How Mobile Content Saved Christmas

It is not quite the night before Christmas, I am standing in one of the big barn electrical stores and I have in my hand a piece of paper. It’s a list. But, not any list, the handwriting is a little crude and in the very deliberate hand of my youngest daughter it is addressed for the attention of Mr S Claus. I may not be the jolly red fellow, but I have been entrusted to deliver.

As I look down the list, my daughter’s fervent wish is that she is delivered a ‘Wappy Puppy’. Through sketchy knowledge of the world of my daughters and a little eavesdropping I believe it is a game for the Nintendo DS. Hence I find myself staring at a crumpled piece of paper in the Nintendo aisle of this vast electrical emporium.

As a fairly tech savvy chap, who enjoys a gadget and a video game – I think I know my way around an electrical store. Big as this one maybe, I can normally deftly navigate my way around and I scan the game shelves, here we go… W… Wappy…. Nope.

Ok, so it’s just before Christmas and the shelves are a little dishevelled, I excuse myself around an equally confused looking father and zero in on the P for Puppy.. nope… between the boy trying to negotiate his mother up from one game to two… ‘Latest Games’… nope… another quick swerve… ‘Most Popular’… Nada.

Take a step back, deep breath and circle again. Nope.

A text message from my wife confirms I am looking for W.A.P.P.Y puppy (as in dog).

At this point I would like to claim I took the desperate measure (for me anyway) and actually asked someone for direction – but the truth is that a kindly store assistant recognized a man down in the field of retail battle and above the pre-Holiday bedlam asked me if I needed some help.

Sadly, my rescuer also had not heard of the Wappy Puppy game and having attempted the same desperate search I had done moments earlier, came up empty handed. The problem here was that neither of us were 7 year old girls, or had been paying attention to the same commercials and the more I confirmed it was ‘Wappy’ the more ridiculous it sounded.

So I reached into my pocket for my smart phone.

I Googled this mythical Wappy Puppy beast.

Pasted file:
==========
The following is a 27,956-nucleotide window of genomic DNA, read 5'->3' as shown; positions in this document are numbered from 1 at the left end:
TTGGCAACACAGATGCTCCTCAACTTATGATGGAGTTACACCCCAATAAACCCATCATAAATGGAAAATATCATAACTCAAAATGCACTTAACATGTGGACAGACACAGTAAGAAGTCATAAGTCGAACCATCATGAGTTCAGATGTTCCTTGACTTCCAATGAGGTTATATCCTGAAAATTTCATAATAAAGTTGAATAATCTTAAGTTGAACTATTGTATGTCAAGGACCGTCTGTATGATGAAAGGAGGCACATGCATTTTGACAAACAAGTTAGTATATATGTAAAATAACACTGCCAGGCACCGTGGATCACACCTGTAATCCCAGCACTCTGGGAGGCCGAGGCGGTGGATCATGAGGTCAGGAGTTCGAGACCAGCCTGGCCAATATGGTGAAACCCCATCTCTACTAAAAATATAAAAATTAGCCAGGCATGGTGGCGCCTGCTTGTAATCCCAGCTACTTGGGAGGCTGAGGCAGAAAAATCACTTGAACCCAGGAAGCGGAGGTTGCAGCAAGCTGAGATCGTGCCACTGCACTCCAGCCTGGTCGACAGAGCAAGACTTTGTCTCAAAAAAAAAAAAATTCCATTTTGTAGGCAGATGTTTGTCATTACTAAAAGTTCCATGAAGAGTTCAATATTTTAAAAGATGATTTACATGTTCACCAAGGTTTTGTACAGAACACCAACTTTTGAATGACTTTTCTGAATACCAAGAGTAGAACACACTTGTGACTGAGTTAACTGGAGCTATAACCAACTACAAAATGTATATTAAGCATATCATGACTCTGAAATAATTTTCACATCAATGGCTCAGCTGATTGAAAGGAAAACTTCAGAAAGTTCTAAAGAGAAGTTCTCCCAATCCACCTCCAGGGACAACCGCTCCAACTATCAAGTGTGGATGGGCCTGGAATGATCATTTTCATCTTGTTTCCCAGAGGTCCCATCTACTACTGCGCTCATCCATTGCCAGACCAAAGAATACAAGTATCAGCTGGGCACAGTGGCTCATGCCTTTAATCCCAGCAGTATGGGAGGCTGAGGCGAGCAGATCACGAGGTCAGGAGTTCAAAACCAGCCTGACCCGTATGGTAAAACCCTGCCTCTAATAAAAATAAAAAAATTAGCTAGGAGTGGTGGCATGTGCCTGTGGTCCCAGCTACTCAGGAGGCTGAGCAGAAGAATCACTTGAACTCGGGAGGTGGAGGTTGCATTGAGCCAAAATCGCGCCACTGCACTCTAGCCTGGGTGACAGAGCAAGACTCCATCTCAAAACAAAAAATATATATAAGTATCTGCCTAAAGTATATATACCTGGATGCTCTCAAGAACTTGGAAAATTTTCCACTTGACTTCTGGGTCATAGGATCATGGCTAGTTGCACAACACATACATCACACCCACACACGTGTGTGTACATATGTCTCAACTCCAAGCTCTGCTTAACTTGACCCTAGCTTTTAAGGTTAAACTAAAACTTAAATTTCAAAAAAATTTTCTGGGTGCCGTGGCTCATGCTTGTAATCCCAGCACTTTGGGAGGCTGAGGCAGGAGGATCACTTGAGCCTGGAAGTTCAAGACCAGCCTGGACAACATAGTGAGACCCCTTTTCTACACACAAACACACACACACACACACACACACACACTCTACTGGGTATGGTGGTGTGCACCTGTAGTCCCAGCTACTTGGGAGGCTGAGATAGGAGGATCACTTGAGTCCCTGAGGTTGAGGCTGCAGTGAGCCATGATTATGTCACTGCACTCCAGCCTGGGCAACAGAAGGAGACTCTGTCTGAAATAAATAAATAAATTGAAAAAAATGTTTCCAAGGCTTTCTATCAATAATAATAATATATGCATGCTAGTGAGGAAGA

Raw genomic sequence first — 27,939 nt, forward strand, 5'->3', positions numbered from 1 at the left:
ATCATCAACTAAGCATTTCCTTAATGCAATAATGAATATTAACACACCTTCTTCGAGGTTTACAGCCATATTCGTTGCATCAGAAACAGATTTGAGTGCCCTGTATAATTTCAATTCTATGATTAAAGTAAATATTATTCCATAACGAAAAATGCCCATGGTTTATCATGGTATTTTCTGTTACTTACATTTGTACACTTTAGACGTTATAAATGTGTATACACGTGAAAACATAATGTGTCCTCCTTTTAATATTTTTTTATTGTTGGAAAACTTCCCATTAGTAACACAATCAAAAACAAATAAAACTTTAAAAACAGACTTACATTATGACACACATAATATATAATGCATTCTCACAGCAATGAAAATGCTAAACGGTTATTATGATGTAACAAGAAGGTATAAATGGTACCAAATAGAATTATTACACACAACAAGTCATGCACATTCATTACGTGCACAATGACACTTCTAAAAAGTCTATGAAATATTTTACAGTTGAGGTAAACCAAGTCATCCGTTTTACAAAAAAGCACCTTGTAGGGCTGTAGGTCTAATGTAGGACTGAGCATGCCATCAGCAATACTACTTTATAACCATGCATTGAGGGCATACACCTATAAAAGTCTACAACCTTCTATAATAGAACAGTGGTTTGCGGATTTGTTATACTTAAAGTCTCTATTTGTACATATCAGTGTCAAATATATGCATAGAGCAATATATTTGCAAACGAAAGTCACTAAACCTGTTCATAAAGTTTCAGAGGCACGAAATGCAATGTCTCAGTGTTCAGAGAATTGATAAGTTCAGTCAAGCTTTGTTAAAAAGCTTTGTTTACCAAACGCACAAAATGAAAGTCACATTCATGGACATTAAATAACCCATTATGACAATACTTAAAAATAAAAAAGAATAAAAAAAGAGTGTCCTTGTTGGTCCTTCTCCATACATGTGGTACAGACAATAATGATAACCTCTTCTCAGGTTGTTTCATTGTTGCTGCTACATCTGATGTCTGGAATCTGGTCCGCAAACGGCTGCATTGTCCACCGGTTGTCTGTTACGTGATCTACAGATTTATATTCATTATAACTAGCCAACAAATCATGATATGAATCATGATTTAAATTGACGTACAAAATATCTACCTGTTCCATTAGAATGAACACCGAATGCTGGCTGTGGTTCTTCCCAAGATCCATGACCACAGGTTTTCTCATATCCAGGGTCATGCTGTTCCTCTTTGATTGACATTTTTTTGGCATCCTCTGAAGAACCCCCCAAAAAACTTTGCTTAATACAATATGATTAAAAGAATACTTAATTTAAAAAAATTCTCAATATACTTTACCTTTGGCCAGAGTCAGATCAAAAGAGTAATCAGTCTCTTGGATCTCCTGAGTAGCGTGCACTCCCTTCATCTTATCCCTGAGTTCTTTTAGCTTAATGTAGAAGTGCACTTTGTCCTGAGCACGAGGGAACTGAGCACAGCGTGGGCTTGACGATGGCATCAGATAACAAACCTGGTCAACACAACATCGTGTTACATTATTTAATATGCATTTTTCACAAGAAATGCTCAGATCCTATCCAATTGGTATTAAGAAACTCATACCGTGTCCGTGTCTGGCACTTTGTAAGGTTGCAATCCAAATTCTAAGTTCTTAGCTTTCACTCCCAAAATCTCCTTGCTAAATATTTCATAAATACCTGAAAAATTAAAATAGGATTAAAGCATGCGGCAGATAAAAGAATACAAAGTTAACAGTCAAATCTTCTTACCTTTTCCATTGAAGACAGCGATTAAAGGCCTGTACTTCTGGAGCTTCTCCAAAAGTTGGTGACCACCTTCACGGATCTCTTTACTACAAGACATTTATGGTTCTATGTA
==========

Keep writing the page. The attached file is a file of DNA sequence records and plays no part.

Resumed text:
I saw a picture of my prey.

And a moment of clarity appeared on the face of my hunting cohort, now locked into this mission.

It’s not a game. Well it is. But it comes with a robot puppy and because of its size it’s not where we were looking in the uniform racks of DS games.

Our thrashing around in this sea of shopping chaos was over, we went straight to the little critters, the last two in the store (I have two daughters) and Christmas was saved.

Why did I share this heart warming message of holiday retail and fatherly ineptitude?

Well the true hero of this piece is my smart phone and the content it gave me access to.

Mobile plays an increasingly critical role in our retail experience. In this case seeing a picture of the product and being reassured that the store sold them, clinched a little bit of revenue for this business.

I could have shared a number of personal stories where this has been true, where a quick look on my phone has confirmed an in-store sale. One day it was an exact laptop specification when my father was ready to make a purchase and just last week it was my sister-in-law buying a new camera lens.

What do you do?

Talk to a bored looking teenage store assistant, who’s inexperience will probably mean the response to your question will be a blank look, or a vague “I think so, I’ll.. umm ask..”

Or do you reach into your pocket for that shiny portal into a world of information and others experiences of exactly this product?

When we are making big decisions, we research, we Google. There is nothing new in that, data from Google notes that 71 percent of smartphone users use their mobile phones to search for more information on a product seen on TV or in magazines and newspapers.

But with mobile – we can all do it in-store at the point of sale.

Therefore, how a business or a product represents itself on-line on mobile devices is now a business imperative, how a business offers this information and how they use tools that recognize location (that you are in-store) is going to change the way we shop.

It certainly changed my daughters Christmas.

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One thought on “How Mobile Content Saved Christmas

  1. Great post Ian, made me think back to a talk you gave back in the day around the time Alterian acquired Mediasurface. Why, if you’ve got 3G signal would you ever ask an employee in a store these days?
    Only, if you’re unlucky, your smartphone will from now on recommend products to you as if you were a 7 year old girl. Amazon probably still thinks you like Jamie Oliver, right?

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